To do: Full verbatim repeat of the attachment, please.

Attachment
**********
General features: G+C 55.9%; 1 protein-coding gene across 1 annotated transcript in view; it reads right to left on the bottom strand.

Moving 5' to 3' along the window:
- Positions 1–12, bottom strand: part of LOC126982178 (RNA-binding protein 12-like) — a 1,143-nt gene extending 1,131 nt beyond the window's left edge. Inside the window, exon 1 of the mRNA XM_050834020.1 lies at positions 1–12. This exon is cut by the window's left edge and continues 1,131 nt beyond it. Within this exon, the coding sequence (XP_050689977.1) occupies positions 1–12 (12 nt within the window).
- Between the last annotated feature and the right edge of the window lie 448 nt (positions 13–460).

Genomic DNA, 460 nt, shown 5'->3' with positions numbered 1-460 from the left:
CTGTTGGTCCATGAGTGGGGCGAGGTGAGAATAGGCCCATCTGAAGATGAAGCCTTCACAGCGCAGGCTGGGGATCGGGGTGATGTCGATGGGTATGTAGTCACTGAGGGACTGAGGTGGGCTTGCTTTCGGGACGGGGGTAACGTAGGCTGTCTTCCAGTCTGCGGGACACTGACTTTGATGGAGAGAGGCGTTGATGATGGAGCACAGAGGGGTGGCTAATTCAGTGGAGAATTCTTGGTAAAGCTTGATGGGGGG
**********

General features: G+C 55.9%; 1 protein-coding gene across 1 annotated transcript in view; it reads right to left on the bottom strand.

Moving 5' to 3' along the window:
- Positions 1–12, bottom strand: part of LOC126982178 (RNA-binding protein 12-like) — a 1,143-nt gene extending 1,131 nt beyond the window's left edge. Inside the window, exon 1 of the mRNA XM_050834020.1 lies at positions 1–12. This exon is cut by the window's left edge and continues 1,131 nt beyond it. Within this exon, the coding sequence (XP_050689977.1) occupies positions 1–12 (12 nt within the window).
- Between the last annotated feature and the right edge of the window lie 448 nt (positions 13–460).

Genomic DNA, 460 nt, shown 5'->3' with positions numbered 1-460 from the left:
CTGTTGGTCCATGAGTGGGGCGAGGTGAGAATAGGCCCATCTGAAGATGAAGCCTTCACAGCGCAGGCTGGGGATCGGGGTGATGTCGATGGGTATGTAGTCACTGAGGGACTGAGGTGGGCTTGCTTTCGGGACGGGGGTAACGTAGGCTGTCTTCCAGTCTGCGGGACACTGACTTTGATGGAGAGAGGCGTTGATGATGGAGCACAGAGGGGTGGCTAATTCAGTGGAGAATTCTTGGTAAAGCTTGATGGGGGG